The information gathering portion was actually very impressive. It took a different approach to the other two services and was more visual (providing photographs of models wearing certain styles for you to like or not), which made it easier.
Like Frank & Oak, Amazon Stylist allows you to preview the pieces selected and approve or reject. I only OK’d two of the pieces suggested - some straight leg ankle-crop jeans ($34) and a long sleeve print blouse ($29).
This service - surprisingly - took the longest to deliver (a week longer than Frank & Oak). Maybe they’ll streamline it as they develop and offer it to more customers. And they might want to throw in some prettification (if that’s a word), as it was just like receiving any old Amazon package
Once again, I hit denim pay dirt and really liked the fit of the jeans. The patches I’m not as sure about, but they’re so goddam comfy and reasonable in price that they might have just earned a place in my closet.
The dusty pink print blouse was pretty, but not really my jam (especially not for $29). I felt I could find something just as nice in my local thrift store for a quarter of the price. A good try by the stylist though.
Returning the blouse was very easy and convenient - head to the Amazon App and My Orders, hit “return” or “keep” and drop the returns bag back at UPS. If you care about your printer ink (you should, that stuff is more expensive per ounce than gold, probably), Amazon and Stitchfix provide a return address label, only with Frank & Oak did I have to print my own.
Amazon Verdict: as usual, the price and convenience of Amazon makes this a strong contender, but they’ll need to speed up delivery times, especially for those of us used to next day Prime delivery. Yes, I’m aware I sound like a spoiled brat.
So, overall, are clothing subscription boxes worth it?
I was pleasantly surprised by most of what I was sent and getting the boxes was a little like Christmas-morning! I tried a couple of things I wouldn’t have otherwise and saw that these guys and gals have really made the process pretty slick.
In my view, these services really come into their own for people who hate to shop, don’t have time, or are in a style rut and want to branch out.
If you’re a happy shopper and have time to look around, it’s probably not worth the (admittedly fairly minor) hassle of previewing, approving, trying and returning your order (on time!). And depending on how often you sign up for boxes, you’ll need to skip or proceed each time. Again, this is easy and they email you to remind you, but if you’re not great at checking emails, you could end up with stuff you don’t want (obviously they hope you’ll fall in love and keep the items regardless).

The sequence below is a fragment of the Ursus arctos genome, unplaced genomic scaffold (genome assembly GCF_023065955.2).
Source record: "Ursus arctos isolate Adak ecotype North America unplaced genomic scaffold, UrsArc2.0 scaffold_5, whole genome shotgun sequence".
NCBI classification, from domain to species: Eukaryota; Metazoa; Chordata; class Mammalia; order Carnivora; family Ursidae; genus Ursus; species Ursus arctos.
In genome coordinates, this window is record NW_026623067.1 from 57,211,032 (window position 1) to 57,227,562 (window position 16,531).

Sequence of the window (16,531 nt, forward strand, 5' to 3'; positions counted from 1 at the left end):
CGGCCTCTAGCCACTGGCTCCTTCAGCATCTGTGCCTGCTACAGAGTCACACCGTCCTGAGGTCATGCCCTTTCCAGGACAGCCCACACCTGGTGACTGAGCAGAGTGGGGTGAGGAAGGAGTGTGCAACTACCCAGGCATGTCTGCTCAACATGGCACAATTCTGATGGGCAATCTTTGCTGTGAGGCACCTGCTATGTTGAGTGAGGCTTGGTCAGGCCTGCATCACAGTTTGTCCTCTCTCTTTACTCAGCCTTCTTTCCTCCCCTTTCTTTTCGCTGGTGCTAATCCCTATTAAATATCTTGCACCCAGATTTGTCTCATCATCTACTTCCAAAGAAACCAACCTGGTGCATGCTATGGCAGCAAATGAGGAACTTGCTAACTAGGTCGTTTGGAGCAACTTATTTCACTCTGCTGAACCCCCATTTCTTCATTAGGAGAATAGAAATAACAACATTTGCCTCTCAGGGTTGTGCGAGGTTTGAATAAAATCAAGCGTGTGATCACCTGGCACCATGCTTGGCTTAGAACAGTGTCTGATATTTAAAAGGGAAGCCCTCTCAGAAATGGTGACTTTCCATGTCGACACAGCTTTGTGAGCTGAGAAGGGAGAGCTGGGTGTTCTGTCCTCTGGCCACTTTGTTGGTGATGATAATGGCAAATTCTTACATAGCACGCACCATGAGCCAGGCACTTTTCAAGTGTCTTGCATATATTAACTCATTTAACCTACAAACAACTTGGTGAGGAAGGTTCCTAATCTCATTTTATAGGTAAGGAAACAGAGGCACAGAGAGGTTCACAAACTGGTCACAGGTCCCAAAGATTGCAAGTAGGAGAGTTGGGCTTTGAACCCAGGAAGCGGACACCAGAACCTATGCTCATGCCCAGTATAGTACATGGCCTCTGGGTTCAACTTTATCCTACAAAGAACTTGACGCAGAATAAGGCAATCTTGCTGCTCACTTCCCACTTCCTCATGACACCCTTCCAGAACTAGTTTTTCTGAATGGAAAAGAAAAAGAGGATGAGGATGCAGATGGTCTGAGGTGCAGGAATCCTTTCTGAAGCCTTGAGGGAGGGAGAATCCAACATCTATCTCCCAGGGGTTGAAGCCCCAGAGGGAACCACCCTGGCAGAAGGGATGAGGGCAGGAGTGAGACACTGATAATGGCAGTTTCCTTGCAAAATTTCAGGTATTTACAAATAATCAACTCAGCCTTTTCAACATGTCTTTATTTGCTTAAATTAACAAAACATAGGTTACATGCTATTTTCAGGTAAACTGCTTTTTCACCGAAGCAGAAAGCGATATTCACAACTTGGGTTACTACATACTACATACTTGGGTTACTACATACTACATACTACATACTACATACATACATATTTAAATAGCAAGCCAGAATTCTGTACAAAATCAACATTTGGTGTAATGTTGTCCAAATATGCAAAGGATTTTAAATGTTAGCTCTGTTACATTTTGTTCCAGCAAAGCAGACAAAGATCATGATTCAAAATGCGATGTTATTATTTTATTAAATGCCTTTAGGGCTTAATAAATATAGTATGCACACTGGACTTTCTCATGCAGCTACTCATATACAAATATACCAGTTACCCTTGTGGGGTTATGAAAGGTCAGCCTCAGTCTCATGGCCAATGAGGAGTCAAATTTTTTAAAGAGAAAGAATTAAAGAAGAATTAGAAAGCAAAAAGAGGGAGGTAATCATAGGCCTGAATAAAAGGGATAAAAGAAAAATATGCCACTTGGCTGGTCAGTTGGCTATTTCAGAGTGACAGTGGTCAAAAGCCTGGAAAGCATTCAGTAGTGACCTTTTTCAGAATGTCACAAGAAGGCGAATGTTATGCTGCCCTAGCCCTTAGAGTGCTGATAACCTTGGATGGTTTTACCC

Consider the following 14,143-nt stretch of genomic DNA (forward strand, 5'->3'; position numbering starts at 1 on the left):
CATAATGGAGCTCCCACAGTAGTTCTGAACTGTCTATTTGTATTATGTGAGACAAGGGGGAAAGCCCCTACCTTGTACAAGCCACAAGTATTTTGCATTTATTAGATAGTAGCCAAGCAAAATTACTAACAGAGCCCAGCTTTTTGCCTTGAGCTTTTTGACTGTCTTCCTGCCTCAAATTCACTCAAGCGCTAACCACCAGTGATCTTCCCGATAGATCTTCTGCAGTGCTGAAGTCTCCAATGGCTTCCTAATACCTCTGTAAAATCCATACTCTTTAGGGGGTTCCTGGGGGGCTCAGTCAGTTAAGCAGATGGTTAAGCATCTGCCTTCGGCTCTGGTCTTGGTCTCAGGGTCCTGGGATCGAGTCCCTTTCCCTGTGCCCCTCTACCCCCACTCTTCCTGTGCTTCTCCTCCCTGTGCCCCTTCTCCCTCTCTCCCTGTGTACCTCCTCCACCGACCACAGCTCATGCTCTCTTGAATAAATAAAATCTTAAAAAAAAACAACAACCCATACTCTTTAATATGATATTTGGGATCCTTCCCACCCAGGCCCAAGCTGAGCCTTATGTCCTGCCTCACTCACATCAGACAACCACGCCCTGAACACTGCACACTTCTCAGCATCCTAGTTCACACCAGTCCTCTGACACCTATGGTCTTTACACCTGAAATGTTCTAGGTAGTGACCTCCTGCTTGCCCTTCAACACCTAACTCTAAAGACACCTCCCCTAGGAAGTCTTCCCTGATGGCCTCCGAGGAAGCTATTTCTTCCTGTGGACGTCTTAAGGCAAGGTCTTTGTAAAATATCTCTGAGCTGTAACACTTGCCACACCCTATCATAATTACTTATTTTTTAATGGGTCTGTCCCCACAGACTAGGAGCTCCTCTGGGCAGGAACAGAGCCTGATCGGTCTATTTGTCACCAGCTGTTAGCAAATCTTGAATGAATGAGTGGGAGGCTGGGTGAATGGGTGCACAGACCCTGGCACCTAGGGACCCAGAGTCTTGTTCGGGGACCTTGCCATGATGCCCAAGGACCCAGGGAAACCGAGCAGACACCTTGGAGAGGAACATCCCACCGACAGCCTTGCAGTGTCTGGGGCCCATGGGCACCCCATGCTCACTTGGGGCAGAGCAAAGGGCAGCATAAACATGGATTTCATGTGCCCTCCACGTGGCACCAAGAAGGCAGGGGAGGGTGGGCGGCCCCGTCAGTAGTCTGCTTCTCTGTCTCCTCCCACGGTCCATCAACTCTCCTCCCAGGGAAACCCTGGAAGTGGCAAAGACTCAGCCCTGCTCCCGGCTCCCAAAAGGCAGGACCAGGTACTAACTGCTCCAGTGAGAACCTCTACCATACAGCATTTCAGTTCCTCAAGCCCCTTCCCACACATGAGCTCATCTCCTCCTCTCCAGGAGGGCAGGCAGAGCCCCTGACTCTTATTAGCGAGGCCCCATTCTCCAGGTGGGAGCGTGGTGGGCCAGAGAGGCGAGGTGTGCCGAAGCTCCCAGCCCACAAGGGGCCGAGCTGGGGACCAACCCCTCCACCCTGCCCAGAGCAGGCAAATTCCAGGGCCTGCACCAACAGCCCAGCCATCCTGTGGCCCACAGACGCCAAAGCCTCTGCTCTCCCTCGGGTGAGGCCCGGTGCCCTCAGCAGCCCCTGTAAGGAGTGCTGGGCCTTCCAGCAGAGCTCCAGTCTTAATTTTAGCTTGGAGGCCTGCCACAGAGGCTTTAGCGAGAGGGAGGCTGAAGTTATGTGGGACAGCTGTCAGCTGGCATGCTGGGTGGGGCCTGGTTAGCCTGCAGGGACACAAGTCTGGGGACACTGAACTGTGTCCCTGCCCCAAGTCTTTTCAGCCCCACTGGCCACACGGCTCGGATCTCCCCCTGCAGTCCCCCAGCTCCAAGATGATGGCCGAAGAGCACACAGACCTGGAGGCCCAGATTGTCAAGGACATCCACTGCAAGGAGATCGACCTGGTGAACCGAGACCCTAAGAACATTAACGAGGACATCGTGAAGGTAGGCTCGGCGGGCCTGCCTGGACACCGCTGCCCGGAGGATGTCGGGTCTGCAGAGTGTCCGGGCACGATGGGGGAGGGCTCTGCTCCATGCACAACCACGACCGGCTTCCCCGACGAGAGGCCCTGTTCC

Obviously there was a limit to how many of these services I could sign up for (for the sake of my bank balance), so this can’t be said to be an exhaustive review of them all, but hopefully it’s given an overview of the most popular name in the game, a sustainable service and a newish kid on the block.
Here are some others you might want to check out, plus some U.K. options:
Dia & Co (U.S.)
A very cool plus size (sizes 14-32) service. Only available in the U.S. unfortunately.
Nordstrom Trunk Club (U.S.)
Has sizes from sizes XS to 3X. It’s well established and some of my friends are fans.
This appears to be the best option for U.K. residents until Stitchfix launches. It’s similar to Stitchfix in style and price point and gets some good reviews online.
Style Lyrical (U.K.)
Another U.K. based service which appears to have some great pieces, but at a significantly higher price. Style Lyrical sources high quality pieces from non high street luxury brands from the U.K., the Netherlands and Denmark.
Let me know your thoughts on the pros and cons of clothing subscription boxes, and your favorite services.